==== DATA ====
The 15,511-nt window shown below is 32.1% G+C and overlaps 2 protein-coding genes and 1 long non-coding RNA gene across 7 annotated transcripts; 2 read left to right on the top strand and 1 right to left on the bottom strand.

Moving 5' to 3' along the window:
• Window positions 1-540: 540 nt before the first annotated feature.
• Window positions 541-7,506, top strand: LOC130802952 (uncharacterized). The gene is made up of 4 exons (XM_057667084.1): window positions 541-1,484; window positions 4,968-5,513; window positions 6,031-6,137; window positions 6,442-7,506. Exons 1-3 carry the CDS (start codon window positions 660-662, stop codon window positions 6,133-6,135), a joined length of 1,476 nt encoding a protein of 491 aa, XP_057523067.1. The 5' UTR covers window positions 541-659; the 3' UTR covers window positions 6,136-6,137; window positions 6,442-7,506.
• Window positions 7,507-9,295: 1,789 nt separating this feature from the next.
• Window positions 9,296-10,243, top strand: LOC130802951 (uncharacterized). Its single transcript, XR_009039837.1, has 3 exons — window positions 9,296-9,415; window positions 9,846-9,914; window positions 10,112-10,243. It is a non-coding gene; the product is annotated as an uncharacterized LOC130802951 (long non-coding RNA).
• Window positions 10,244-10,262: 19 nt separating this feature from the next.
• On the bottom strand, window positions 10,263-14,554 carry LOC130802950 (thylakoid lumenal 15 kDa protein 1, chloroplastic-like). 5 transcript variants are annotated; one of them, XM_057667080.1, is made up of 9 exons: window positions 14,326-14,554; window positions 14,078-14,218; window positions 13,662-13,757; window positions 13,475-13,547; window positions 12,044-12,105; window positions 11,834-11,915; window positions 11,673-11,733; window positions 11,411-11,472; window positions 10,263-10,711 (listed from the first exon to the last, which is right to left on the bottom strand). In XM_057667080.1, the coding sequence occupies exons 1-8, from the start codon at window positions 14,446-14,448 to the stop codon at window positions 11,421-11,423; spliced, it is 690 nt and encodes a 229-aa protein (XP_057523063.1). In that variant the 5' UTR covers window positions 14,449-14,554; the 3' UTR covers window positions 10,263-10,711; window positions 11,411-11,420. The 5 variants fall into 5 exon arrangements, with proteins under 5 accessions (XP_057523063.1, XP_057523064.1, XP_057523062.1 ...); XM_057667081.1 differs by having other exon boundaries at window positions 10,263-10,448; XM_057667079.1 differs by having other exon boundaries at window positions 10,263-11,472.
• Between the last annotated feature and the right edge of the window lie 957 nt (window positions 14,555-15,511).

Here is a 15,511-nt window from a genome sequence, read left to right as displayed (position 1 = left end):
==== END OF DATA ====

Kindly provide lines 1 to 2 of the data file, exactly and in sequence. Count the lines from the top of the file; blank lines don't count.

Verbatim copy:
The 15,511-nt window shown below is 32.1% G+C and overlaps 2 protein-coding genes and 1 long non-coding RNA gene across 7 annotated transcripts; 2 read left to right on the top strand and 1 right to left on the bottom strand.

Moving 5' to 3' along the window: